I haven’t really done much blogging lately so I figured I’d try and get back into it by sharing some scripts from my collection. Over the years I’ve created tons and tons of little scripts here and there to help me solve one problem or another – whether it be some upgrade related thing or a content or build migration or just some random snippet to help me figure out what the heck is going on with my code or with SharePoint in general – I’ve got a ton of them just scattered all over the place. So at various points this summer I’m going to *try* and just grab an arbitrary one here or there and clean it up some and post it so others can benefit (and also to force me to clean up some of my crap).
The script that I want to share today I created a couple of years ago to help me troubleshoot an issue I was having with a custom delegate control registration. The problem ended up being resolved easily enough as it was simply an issue of scope – the control was registered at one scope but expected at another. Of course, at the time this didn’t really make sense as the scope that should have been expected was what I was providing, turns out that there’s what I would characterize as some bad design decisions within the SharePoint product so what I expected wasn’t what SharePoint wanted. Anyways, I digress – to help me isolate the issue I threw together a quick little script which would dump out the control registrations so that I could validate that my control was in fact being registered and being registered at the scope I expected. I could also use the script to see what was the “top” registration, or specifically which control would actually win and get its code called and rendered on the page, and finally, I could use this to see what other controls I was boxing out for the win (or loss). The script below is a much cleaned up version of my quick and dirty hack but it does the same thing, just with comments and a little more flexibility with the use of the SPWebPipeBind type. Note that to do the job you have to use an internal method of the Microsoft.SharePoint.SPElementProvider class but as it’s just a simple query I’m personally not concerned about the use of the reflection to make it work.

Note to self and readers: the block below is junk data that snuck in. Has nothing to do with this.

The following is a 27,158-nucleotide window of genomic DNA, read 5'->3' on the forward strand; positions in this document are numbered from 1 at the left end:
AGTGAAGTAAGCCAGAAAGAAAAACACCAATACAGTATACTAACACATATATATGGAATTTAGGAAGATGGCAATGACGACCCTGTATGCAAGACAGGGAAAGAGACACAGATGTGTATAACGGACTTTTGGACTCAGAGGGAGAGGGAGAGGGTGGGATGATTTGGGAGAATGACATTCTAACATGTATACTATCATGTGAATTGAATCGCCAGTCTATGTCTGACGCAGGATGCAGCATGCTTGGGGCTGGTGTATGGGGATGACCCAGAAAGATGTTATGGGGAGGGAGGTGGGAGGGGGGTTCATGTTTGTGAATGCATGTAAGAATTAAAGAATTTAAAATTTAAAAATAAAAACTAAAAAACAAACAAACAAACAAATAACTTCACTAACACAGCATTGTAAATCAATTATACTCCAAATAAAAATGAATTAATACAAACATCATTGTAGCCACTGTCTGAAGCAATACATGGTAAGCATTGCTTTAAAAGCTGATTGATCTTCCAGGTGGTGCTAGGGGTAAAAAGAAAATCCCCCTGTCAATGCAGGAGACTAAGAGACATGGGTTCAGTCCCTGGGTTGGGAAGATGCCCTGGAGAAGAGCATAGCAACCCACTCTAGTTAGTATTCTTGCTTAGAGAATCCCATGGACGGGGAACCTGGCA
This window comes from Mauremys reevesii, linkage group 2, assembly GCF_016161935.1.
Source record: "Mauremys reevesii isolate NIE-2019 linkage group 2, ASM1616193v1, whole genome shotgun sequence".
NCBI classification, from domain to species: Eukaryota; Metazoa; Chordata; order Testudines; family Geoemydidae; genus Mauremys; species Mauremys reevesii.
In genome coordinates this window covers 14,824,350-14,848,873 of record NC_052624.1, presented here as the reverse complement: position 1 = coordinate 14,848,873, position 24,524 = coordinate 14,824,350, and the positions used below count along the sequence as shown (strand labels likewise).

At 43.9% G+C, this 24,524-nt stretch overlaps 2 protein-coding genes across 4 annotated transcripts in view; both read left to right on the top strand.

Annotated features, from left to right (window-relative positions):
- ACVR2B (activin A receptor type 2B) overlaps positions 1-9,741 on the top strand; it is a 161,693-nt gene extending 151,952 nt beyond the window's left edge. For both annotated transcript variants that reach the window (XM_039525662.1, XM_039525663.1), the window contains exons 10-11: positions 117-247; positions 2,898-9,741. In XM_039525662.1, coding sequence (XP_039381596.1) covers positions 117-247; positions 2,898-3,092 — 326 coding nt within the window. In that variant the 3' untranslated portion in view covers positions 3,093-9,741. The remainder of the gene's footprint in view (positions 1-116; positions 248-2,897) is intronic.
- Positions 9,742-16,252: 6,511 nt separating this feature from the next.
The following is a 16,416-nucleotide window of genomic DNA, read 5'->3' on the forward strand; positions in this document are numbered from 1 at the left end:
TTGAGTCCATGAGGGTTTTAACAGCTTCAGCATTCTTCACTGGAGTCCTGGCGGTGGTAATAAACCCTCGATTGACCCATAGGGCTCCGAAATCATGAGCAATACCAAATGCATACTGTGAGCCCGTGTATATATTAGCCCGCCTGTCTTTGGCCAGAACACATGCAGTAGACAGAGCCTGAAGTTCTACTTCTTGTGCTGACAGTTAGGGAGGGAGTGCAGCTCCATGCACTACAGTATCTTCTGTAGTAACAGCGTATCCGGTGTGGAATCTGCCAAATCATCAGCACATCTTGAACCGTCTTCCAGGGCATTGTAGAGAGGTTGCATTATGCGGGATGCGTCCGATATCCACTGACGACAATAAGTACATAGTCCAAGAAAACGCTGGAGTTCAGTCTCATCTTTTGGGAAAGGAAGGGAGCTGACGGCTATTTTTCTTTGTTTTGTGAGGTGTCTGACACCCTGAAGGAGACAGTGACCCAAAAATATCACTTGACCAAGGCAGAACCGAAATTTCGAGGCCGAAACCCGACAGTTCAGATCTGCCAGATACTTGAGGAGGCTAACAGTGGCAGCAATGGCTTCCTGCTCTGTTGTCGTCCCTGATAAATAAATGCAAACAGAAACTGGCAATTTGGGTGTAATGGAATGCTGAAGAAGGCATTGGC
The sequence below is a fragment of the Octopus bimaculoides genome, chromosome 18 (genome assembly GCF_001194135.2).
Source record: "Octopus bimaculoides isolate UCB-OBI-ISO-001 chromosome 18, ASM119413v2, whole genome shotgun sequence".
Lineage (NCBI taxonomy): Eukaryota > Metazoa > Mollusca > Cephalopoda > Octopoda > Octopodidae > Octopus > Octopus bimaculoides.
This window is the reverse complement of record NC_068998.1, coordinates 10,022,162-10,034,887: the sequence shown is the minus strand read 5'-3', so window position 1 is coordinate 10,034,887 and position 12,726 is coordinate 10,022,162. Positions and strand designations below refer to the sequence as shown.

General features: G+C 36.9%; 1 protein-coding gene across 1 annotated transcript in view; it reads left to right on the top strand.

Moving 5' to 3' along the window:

So with that, here’s my little Get-SPControlElement function:
And here’s a simple example demonstrating how to call the function (note that I put the code in a file named Get-SPControlElement.ps1 and then I dot source the file to load the function into memory – you could scope the function globally to avoid the need to dot source if you want):
This should work on both SharePoint 2010 and 2013 and I believe with some minor modifications you could make it work with 2007.